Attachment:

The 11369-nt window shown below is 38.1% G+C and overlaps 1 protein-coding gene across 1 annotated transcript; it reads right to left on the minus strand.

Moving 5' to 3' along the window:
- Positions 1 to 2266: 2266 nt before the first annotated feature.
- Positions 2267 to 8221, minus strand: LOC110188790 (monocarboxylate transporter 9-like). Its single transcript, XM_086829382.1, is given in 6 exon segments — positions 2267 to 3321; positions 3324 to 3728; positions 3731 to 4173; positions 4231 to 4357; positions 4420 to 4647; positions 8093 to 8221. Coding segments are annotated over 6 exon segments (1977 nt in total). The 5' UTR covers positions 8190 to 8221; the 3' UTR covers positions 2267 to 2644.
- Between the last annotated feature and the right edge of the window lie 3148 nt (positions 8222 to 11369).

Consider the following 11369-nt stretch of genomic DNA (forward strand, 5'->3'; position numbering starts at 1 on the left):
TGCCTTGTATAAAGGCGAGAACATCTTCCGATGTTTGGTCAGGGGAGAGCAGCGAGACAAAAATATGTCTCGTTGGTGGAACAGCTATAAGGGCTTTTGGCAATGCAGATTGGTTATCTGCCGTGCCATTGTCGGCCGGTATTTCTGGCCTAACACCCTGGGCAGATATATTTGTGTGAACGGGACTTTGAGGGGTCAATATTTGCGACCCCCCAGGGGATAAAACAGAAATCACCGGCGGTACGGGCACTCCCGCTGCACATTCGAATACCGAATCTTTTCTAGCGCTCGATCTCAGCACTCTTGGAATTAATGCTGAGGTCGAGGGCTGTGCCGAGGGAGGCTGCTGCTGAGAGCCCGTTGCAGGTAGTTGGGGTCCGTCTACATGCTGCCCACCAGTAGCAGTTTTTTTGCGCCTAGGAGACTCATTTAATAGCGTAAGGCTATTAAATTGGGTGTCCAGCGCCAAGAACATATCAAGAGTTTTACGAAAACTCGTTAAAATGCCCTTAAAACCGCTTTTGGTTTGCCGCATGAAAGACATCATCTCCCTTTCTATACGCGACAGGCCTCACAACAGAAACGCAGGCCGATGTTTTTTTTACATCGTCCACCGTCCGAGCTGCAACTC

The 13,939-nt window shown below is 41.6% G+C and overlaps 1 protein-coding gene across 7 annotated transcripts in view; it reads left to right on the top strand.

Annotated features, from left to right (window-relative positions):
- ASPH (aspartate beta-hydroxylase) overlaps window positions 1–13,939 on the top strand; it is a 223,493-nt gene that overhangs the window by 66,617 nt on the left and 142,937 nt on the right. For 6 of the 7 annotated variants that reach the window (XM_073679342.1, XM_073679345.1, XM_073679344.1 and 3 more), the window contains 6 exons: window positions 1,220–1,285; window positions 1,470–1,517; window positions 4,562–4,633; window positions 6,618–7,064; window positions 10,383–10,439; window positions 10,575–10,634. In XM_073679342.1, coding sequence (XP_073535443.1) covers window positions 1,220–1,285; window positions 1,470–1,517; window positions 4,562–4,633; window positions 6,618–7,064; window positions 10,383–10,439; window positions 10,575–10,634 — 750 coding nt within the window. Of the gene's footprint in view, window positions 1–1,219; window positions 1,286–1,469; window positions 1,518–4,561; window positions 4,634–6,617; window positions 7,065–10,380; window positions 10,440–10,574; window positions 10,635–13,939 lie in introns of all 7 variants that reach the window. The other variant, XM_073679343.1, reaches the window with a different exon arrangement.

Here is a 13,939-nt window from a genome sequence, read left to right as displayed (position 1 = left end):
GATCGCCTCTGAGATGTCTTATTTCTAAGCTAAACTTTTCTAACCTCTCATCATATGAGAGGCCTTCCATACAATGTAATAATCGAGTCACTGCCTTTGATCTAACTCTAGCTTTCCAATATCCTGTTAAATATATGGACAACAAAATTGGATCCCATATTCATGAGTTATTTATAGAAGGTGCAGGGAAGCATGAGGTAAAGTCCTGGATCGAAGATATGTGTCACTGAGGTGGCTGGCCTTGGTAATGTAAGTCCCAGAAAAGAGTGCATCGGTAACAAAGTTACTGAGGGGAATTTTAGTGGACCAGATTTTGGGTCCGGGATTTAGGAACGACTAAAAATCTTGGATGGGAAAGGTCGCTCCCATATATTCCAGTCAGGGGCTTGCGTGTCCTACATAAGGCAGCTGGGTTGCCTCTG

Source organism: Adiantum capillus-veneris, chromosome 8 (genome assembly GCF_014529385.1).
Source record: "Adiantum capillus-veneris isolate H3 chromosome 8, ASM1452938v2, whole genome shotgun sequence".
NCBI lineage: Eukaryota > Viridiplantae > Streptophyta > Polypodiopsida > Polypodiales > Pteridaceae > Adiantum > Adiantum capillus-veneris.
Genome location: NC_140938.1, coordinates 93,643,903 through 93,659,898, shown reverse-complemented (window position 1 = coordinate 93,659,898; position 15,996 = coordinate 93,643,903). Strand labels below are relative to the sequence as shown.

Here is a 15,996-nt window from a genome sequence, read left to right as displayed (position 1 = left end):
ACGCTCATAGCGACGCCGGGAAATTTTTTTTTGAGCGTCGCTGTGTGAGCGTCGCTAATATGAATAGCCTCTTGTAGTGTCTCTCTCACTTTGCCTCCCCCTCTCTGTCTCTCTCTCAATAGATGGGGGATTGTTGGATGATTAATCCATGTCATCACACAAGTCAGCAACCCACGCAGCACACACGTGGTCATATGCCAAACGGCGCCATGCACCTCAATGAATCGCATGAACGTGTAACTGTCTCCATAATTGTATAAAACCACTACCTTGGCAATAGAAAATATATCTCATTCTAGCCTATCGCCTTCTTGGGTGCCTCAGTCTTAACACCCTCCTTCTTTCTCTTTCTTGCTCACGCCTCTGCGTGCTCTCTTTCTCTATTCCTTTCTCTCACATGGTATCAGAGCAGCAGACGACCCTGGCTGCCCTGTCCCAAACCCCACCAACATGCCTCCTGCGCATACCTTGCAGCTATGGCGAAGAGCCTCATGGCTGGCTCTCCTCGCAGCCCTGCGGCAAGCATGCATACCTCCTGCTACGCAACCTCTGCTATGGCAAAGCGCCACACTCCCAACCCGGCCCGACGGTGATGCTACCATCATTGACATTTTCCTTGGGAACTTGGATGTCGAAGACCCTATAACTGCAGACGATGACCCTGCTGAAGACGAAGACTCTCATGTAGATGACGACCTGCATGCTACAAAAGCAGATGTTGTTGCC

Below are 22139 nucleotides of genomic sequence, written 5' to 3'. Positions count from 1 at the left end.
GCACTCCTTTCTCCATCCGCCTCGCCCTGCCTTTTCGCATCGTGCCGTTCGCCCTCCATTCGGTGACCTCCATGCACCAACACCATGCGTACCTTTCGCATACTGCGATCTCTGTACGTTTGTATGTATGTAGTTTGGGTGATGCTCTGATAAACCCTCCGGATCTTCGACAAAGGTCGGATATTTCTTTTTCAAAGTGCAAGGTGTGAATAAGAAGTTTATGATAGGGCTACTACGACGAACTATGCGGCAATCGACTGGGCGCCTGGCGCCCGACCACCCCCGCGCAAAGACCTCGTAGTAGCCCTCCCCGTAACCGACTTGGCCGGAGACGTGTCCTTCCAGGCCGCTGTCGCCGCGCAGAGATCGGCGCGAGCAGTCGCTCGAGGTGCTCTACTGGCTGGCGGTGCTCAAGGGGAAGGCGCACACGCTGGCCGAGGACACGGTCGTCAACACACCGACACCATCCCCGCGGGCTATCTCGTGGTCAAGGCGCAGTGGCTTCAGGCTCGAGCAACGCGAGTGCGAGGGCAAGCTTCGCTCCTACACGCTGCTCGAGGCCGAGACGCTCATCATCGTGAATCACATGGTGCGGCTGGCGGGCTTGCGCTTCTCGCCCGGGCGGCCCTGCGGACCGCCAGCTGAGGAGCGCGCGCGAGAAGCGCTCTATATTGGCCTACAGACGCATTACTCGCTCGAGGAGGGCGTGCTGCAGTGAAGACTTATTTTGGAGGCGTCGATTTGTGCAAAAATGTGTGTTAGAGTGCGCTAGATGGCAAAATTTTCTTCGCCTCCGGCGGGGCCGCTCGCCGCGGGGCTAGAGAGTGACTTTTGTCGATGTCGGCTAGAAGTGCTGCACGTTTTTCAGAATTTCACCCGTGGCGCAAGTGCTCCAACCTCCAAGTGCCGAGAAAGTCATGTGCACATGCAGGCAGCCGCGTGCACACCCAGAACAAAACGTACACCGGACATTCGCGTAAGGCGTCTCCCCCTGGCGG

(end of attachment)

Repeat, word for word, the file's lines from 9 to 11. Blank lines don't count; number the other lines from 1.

Annotated features, from left to right (window-relative positions):
- ASPH (aspartate beta-hydroxylase) overlaps window positions 1–13,939 on the top strand; it is a 223,493-nt gene that overhangs the window by 66,617 nt on the left and 142,937 nt on the right. For 6 of the 7 annotated variants that reach the window (XM_073679342.1, XM_073679345.1, XM_073679344.1 and 3 more), the window contains 6 exons: window positions 1,220–1,285; window positions 1,470–1,517; window positions 4,562–4,633; window positions 6,618–7,064; window positions 10,383–10,439; window positions 10,575–10,634. In XM_073679342.1, coding sequence (XP_073535443.1) covers window positions 1,220–1,285; window positions 1,470–1,517; window positions 4,562–4,633; window positions 6,618–7,064; window positions 10,383–10,439; window positions 10,575–10,634 — 750 coding nt within the window. Of the gene's footprint in view, window positions 1–1,219; window positions 1,286–1,469; window positions 1,518–4,561; window positions 4,634–6,617; window positions 7,065–10,380; window positions 10,440–10,574; window positions 10,635–13,939 lie in introns of all 7 variants that reach the window. The other variant, XM_073679343.1, reaches the window with a different exon arrangement.

Here is a 13,939-nt window from a genome sequence, read left to right as displayed (position 1 = left end):